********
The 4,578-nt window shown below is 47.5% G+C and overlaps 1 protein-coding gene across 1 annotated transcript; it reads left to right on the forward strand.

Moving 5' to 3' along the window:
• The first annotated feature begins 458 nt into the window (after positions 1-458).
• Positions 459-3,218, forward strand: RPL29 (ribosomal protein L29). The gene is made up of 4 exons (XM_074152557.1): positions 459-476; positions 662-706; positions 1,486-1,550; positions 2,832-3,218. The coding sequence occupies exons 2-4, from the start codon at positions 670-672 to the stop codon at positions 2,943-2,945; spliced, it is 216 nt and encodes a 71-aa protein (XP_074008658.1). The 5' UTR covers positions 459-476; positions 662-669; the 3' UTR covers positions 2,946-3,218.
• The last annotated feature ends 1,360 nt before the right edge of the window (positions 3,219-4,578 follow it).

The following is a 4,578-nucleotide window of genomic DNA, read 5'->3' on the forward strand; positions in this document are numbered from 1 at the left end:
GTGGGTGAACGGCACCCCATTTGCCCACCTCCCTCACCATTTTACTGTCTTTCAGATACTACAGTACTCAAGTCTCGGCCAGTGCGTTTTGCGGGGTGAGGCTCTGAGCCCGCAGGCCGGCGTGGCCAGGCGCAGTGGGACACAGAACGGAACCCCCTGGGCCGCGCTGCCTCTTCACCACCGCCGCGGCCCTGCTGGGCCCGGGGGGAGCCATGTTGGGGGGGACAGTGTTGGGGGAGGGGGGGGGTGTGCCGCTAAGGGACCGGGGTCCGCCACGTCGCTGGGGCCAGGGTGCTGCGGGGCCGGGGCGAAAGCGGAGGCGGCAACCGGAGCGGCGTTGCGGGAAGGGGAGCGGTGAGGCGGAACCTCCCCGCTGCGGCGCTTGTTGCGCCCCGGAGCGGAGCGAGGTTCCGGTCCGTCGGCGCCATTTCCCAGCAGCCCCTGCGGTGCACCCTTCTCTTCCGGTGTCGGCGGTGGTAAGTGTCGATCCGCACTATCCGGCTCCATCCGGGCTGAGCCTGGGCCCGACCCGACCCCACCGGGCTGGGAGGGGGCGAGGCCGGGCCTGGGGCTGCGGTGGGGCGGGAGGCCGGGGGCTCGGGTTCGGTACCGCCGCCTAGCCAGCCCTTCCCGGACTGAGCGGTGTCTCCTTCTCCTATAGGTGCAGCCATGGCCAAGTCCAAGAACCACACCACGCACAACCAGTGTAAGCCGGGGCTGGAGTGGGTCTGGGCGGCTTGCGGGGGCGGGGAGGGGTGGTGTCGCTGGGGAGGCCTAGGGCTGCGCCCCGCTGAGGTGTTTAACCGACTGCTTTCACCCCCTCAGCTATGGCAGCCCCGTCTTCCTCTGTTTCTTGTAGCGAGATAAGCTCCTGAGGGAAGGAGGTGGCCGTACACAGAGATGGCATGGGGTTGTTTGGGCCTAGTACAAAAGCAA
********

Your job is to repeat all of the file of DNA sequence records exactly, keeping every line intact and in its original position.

The 4,578-nt window shown below is 47.5% G+C and overlaps 1 protein-coding gene across 1 annotated transcript; it reads left to right on the forward strand.

Moving 5' to 3' along the window:
• The first annotated feature begins 458 nt into the window (after positions 1-458).
• Positions 459-3,218, forward strand: RPL29 (ribosomal protein L29). The gene is made up of 4 exons (XM_074152557.1): positions 459-476; positions 662-706; positions 1,486-1,550; positions 2,832-3,218. The coding sequence occupies exons 2-4, from the start codon at positions 670-672 to the stop codon at positions 2,943-2,945; spliced, it is 216 nt and encodes a 71-aa protein (XP_074008658.1). The 5' UTR covers positions 459-476; positions 662-669; the 3' UTR covers positions 2,946-3,218.
• The last annotated feature ends 1,360 nt before the right edge of the window (positions 3,219-4,578 follow it).

The following is a 4,578-nucleotide window of genomic DNA, read 5'->3' on the forward strand; positions in this document are numbered from 1 at the left end:
GTGGGTGAACGGCACCCCATTTGCCCACCTCCCTCACCATTTTACTGTCTTTCAGATACTACAGTACTCAAGTCTCGGCCAGTGCGTTTTGCGGGGTGAGGCTCTGAGCCCGCAGGCCGGCGTGGCCAGGCGCAGTGGGACACAGAACGGAACCCCCTGGGCCGCGCTGCCTCTTCACCACCGCCGCGGCCCTGCTGGGCCCGGGGGGAGCCATGTTGGGGGGGACAGTGTTGGGGGAGGGGGGGGGTGTGCCGCTAAGGGACCGGGGTCCGCCACGTCGCTGGGGCCAGGGTGCTGCGGGGCCGGGGCGAAAGCGGAGGCGGCAACCGGAGCGGCGTTGCGGGAAGGGGAGCGGTGAGGCGGAACCTCCCCGCTGCGGCGCTTGTTGCGCCCCGGAGCGGAGCGAGGTTCCGGTCCGTCGGCGCCATTTCCCAGCAGCCCCTGCGGTGCACCCTTCTCTTCCGGTGTCGGCGGTGGTAAGTGTCGATCCGCACTATCCGGCTCCATCCGGGCTGAGCCTGGGCCCGACCCGACCCCACCGGGCTGGGAGGGGGCGAGGCCGGGCCTGGGGCTGCGGTGGGGCGGGAGGCCGGGGGCTCGGGTTCGGTACCGCCGCCTAGCCAGCCCTTCCCGGACTGAGCGGTGTCTCCTTCTCCTATAGGTGCAGCCATGGCCAAGTCCAAGAACCACACCACGCACAACCAGTGTAAGCCGGGGCTGGAGTGGGTCTGGGCGGCTTGCGGGGGCGGGGAGGGGTGGTGTCGCTGGGGAGGCCTAGGGCTGCGCCCCGCTGAGGTGTTTAACCGACTGCTTTCACCCCCTCAGCTATGGCAGCCCCGTCTTCCTCTGTTTCTTGTAGCGAGATAAGCTCCTGAGGGAAGGAGGTGGCCGTACACAGAGATGGCATGGGGTTGTTTGGGCCTAGTACAAAAGCAA